“There is no real guidebook for aircrews on how to adjust their body clock and their circadian rhythm to perform on a different shift,” said Mocalis. “Each individual is trying to navigate that on their own without guidance.”
The 711th Human Performance Wing, the Defense Innovation Unit, AMC, and other groups are all working with off-the-shelf wearables and apps that can measure biometrics, including sleep quality, heart rate, stress, fatigue, and alertness. These tools could alert crew members before fatigue reaches dangerous levels.
“Inside your vehicle or your airplane, you have all these sensors that tell you how the airplane is doing or how the car is doing, but nothing on how you are doing,” said Brown. “It’s a mental check of, ‘OK, I should probably take a strategic nap or use some caffeine or get something to drink.’”
One effort at the 92nd Air Refueling Wing at Fairchild Air Force Base, Wash., is called Smart/Wearable Fatigue Tracking (SWiFT) and seeks to leverage wearables to track how Airmen’s fatigue levels change throughout the day and optimize their sleep and exercise patterns accordingly.
“Our crews can use this tool real-time in the cockpit to determine which pilot is best suited to fly a critical phase of flight, like taking the final landing after an exhausting multiday mission with multiple circadian rhythm swaps,” said Mocalis.
The major hopes these tools can help Airmen advocate for themselves, since they can now point to data showing they are objectively too tired to safely perform a mission. The data could also track the impact of other factors, like when McCoy enjoyed a hot meal aboard his max endurance flight to the Philippines.
“It was amazing how much a cooked meal rather than peanut butter and jelly, which is my go-to, makes a difference as a morale booster and how much more alert I was after eating that,” said McCoy.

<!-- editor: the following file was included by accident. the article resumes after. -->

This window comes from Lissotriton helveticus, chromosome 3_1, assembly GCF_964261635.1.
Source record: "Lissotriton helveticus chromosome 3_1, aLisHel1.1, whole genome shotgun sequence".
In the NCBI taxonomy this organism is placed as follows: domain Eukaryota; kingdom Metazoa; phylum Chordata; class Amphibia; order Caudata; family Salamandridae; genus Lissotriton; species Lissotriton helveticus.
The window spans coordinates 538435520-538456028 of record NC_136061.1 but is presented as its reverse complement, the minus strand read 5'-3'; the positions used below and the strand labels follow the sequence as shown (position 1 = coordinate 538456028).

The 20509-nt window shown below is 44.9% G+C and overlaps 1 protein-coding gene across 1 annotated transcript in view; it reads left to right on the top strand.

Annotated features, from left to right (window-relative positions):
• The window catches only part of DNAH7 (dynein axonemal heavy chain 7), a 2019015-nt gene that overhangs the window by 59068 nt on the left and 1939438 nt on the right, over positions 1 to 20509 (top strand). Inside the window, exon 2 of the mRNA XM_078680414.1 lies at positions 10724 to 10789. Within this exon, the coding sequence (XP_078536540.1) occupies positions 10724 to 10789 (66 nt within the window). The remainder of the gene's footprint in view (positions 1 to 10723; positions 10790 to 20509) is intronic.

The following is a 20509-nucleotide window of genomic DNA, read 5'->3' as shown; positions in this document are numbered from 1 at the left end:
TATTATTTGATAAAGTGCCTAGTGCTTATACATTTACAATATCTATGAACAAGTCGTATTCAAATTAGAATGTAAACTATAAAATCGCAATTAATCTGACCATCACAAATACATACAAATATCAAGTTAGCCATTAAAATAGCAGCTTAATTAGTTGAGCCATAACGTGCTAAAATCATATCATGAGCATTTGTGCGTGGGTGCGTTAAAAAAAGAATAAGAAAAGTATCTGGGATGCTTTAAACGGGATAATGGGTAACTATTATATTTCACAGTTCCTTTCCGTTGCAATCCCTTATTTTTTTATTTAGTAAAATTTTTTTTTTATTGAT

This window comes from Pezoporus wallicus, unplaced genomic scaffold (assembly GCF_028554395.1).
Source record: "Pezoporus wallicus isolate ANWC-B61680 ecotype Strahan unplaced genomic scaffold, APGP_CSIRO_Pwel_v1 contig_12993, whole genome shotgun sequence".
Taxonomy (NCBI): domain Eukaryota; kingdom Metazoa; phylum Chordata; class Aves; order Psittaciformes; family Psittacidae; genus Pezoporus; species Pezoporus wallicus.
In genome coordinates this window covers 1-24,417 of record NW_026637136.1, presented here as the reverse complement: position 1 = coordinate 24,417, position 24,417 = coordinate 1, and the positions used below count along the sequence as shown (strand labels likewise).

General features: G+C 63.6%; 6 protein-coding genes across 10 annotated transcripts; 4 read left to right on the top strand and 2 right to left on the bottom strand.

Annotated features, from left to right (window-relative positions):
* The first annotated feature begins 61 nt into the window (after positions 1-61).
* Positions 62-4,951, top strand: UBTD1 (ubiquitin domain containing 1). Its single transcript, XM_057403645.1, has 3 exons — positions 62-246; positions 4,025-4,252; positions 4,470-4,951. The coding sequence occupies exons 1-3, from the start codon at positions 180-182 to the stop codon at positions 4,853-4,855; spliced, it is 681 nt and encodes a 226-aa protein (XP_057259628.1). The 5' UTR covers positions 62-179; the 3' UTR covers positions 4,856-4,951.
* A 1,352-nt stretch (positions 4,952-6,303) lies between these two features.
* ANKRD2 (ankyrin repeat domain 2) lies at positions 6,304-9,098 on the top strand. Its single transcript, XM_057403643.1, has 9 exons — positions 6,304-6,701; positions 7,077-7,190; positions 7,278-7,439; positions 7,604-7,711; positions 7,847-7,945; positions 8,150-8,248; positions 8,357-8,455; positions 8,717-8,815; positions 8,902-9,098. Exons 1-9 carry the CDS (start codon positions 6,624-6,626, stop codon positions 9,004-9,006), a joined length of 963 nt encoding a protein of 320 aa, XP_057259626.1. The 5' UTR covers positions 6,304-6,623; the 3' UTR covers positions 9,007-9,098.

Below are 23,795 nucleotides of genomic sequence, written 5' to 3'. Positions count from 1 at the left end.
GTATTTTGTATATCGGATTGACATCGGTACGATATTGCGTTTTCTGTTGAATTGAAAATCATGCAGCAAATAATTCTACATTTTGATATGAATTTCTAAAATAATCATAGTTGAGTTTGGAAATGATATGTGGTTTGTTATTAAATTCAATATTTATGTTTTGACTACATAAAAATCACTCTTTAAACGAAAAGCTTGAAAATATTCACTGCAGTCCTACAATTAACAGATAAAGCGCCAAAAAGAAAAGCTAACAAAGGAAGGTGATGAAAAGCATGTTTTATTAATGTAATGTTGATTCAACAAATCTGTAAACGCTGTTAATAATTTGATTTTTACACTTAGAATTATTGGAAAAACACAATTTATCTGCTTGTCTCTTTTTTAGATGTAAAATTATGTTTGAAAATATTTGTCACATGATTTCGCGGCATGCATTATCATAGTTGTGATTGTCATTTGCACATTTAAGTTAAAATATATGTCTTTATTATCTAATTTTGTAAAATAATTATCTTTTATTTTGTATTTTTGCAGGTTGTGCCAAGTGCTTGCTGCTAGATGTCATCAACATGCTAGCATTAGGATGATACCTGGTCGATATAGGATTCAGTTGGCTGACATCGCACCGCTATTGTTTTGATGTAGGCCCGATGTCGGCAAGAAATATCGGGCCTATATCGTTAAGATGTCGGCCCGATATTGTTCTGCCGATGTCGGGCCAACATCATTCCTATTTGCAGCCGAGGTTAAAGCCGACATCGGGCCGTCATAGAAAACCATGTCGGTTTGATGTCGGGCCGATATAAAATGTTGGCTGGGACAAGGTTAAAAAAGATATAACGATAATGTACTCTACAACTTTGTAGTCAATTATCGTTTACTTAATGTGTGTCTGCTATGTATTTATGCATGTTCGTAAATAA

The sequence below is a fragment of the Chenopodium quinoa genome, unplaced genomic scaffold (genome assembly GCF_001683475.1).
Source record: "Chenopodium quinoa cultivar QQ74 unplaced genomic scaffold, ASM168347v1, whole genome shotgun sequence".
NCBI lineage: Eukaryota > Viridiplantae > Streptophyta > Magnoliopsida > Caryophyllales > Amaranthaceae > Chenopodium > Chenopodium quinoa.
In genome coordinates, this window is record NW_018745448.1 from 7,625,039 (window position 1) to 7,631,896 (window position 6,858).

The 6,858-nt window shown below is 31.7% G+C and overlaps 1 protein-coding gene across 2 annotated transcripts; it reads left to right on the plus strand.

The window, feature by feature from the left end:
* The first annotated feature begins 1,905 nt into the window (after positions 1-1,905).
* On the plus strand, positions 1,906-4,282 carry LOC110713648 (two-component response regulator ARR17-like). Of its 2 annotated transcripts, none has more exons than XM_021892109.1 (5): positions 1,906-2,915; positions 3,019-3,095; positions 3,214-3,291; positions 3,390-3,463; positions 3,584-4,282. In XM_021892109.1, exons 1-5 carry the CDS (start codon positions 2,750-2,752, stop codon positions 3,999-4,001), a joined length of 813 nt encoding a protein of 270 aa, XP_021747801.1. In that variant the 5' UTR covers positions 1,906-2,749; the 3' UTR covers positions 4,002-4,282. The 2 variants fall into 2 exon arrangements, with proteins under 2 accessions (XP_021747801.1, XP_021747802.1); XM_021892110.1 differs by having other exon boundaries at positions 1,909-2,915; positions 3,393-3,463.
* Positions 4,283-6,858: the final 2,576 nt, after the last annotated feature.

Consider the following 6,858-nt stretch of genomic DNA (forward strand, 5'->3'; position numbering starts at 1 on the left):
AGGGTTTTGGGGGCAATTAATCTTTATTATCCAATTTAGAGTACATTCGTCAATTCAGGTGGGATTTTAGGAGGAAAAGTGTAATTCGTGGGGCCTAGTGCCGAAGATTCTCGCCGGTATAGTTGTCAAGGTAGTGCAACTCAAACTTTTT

The benefits may appear small at first: an hour of high-quality sleep here, a perfectly timed shot of caffeine there. In aggregate, those small edges could make all the difference in a future fight.
“We’re talking about extremes. The scenario in which we need to utilize maximum endurance operations is an extreme,” said Marlow. “So when we’re operating in these extreme environments, how do we do it safely and smartly?”
At AMC, Minihan wants to move fast on maximizing human performance, but knows aircrews must trust the technology they will be reliant on. Building trust requires delivering results, and Mocalis saw one promising result at the tail end of his 72-hour mission.
A day after the go-around incident, the pilot and his crew were exhausted after multiple circadian rhythm shifts and countless miles.
“It felt very much like the end of a massive road trip, as if battling through a snowy interchange at night in a foreign city,” he recalled.
Mocalis looked forward to letting his copilot handle the final landing of the mission, but first they decided to take a PVT. The test found that the copilot’s alertness was well below that of Mocalis’. He chose then to take the landing and put the plane down safely himself. For the first time, they had objective data to help them make the safest possible decision.
“When you feel tired, it’s a relief knowing it’s the other person’s turn to fly. But when you realize you’re the one who is the most alert,” the major said, “then it’s like ‘time to suck it up, let’s go!’”